Black Baptist Bishops
I had a friend ask me what I thought about the recent phenomena of Black Baptist bishops. This set me to thinking about a very neglected subject and that is the real relationship between the Black and White churches not the politically correct one, not the neatly packaged and comfortable one but the real one. Several years ago I had a elderly minister of a traditional Black denomination share with me his experience following the beginnings of integration in a norther city where his parish was located specifically how he and other African American clergy were treated by their white colleagues. After the Black clergy were invited to join the all white “ministers association” he happen to overhear quite accidentally two of the leading white clergymen discussing what they really thought about Black clergy now in membership in the association. Both were from well established or mainline Protestant churches and were the pastor and rector respectively of the two largest churches in this particular city. The elderly gentlemen said ” when the truth was revealed they did not consider us as their equals and thus it has always been with the White church leadership. We are thought to be less educated and our seminaries second rate and when the smoke clears we are treated even unintentionally like second class Christians”!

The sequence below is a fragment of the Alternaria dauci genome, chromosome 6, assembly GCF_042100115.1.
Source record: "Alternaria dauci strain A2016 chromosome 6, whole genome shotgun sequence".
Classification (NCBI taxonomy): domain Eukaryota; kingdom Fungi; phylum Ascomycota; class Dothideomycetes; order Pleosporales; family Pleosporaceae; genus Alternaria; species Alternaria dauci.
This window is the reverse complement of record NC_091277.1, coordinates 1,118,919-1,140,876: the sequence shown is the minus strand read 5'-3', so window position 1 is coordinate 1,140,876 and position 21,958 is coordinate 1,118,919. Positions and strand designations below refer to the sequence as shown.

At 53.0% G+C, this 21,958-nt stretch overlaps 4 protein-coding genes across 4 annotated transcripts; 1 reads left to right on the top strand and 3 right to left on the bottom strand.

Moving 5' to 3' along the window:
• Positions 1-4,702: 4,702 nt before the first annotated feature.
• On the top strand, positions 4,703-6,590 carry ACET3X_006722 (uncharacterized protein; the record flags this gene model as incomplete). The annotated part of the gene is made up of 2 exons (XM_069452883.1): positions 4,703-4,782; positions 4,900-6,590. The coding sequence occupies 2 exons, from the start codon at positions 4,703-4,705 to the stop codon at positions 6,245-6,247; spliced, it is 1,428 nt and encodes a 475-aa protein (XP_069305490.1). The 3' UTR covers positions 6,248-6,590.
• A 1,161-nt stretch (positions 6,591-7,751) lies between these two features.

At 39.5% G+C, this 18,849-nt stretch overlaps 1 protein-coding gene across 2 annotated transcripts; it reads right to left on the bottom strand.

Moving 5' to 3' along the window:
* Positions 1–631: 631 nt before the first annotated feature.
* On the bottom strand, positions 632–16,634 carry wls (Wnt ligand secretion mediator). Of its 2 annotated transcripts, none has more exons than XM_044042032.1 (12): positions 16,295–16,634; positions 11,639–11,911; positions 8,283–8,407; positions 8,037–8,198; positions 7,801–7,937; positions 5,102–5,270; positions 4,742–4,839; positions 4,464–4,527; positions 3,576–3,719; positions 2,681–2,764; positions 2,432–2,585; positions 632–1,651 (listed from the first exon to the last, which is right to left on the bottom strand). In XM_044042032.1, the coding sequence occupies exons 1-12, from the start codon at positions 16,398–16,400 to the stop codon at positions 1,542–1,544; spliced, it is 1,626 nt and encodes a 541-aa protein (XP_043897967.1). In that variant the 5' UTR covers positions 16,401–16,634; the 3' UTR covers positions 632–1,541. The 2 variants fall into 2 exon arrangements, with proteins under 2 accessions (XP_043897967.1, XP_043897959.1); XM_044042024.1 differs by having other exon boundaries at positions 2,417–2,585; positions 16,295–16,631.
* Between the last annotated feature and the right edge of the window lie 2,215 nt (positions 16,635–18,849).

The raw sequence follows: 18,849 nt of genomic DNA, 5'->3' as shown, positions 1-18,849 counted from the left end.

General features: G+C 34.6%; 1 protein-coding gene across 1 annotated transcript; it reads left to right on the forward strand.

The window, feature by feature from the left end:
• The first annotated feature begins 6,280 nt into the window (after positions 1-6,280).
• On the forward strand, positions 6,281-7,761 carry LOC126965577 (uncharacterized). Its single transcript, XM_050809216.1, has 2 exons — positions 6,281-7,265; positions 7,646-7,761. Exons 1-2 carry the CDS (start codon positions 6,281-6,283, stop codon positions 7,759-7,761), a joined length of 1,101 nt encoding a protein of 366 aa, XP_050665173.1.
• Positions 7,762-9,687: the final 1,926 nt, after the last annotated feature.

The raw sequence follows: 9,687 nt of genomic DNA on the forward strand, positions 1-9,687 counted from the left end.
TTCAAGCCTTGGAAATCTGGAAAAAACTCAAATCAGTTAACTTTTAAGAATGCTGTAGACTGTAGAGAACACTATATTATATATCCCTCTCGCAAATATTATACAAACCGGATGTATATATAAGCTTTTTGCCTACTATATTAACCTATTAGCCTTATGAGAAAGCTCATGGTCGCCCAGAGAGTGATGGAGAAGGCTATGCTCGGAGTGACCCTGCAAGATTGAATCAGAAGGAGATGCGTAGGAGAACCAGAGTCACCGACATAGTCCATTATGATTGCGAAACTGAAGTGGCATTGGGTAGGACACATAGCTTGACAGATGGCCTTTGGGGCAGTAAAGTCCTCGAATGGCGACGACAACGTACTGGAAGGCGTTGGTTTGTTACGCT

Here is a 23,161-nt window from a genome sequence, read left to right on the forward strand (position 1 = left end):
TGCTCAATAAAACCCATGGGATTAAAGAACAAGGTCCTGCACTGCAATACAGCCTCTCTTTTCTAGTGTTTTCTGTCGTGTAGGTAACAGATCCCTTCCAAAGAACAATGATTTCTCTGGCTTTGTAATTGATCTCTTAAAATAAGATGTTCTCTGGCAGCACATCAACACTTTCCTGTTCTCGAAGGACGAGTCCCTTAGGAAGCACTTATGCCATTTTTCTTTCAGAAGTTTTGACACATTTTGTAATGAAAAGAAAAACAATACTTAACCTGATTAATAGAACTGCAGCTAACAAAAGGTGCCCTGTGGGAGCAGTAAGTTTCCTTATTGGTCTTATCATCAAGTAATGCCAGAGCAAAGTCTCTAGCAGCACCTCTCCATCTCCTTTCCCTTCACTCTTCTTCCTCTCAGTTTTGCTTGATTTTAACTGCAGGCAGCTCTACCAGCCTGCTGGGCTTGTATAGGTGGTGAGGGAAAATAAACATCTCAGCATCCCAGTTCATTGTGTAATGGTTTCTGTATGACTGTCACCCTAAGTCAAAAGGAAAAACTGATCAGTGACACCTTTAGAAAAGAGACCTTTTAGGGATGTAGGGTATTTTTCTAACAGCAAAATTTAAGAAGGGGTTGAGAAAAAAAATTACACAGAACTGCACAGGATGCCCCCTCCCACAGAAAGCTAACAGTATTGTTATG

The traditional Black Churches came about becuase African Americans were not treated as equals and in some cases if not most because the “theology” of the white churches was inherently racist. The necessity of a theology of equality which was the gift of the Black Church to its white counterpart was sadly ignored or even opposed and the African American community had to develop its own spirituality and polity. This separation has been a mixed blessing in many ways and undoubtedly one of the positive aspects has been the recognition and the empowerment of the People of God rather than the presentation of an imperial hierarchy. The Black Church knew it would not receive, and or perhaps desire, and therefore it did not seek the approval of the white church which left it alone to be open to the movement of the Spirit in a very truly Reformed Church model.
If the so called “Independent Catholic Churches” which by in large are nothing more than a form of congregationalism, and a very small if not statistically insignificant form at that, with a generally decidedly “Roman” flavor had the passion, credibility, and honesty that the early founders of the Black Churches had it is reasonable to suggest you would see a similar envelopment as the Black Churches experienced.
If the Baptist see the role of a bishop in the New Testament sense it would behoove the episcopal churches to support and recognize this phenomena as a healthy and inclusive envelopment. If a congregation ordains one of its own to the order of bishop should not the universal church offer its assistance in the name of unity to make it a “regular” office?
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